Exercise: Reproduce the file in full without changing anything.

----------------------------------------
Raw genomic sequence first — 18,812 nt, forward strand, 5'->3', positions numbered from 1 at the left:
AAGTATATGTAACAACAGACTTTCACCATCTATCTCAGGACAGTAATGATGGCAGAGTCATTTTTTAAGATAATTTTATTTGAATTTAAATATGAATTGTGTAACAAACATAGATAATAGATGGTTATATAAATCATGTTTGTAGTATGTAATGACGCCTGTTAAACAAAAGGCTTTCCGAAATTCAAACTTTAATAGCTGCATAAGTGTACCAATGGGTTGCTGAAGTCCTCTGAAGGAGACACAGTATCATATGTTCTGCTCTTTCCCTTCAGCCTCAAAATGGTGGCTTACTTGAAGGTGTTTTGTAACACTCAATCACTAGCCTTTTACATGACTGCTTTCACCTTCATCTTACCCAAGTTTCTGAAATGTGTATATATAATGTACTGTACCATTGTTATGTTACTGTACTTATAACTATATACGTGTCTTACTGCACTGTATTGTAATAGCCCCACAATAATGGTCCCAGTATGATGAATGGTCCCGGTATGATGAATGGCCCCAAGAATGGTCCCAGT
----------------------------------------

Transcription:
Raw genomic sequence first — 18,812 nt, forward strand, 5'->3', positions numbered from 1 at the left:
AAGTATATGTAACAACAGACTTTCACCATCTATCTCAGGACAGTAATGATGGCAGAGTCATTTTTTAAGATAATTTTATTTGAATTTAAATATGAATTGTGTAACAAACATAGATAATAGATGGTTATATAAATCATGTTTGTAGTATGTAATGACGCCTGTTAAACAAAAGGCTTTCCGAAATTCAAACTTTAATAGCTGCATAAGTGTACCAATGGGTTGCTGAAGTCCTCTGAAGGAGACACAGTATCATATGTTCTGCTCTTTCCCTTCAGCCTCAAAATGGTGGCTTACTTGAAGGTGTTTTGTAACACTCAATCACTAGCCTTTTACATGACTGCTTTCACCTTCATCTTACCCAAGTTTCTGAAATGTGTATATATAATGTACTGTACCATTGTTATGTTACTGTACTTATAACTATATACGTGTCTTACTGCACTGTATTGTAATAGCCCCACAATAATGGTCCCAGTATGATGAATGGTCCCGGTATGATGAATGGCCCCAAGAATGGTCCCAGT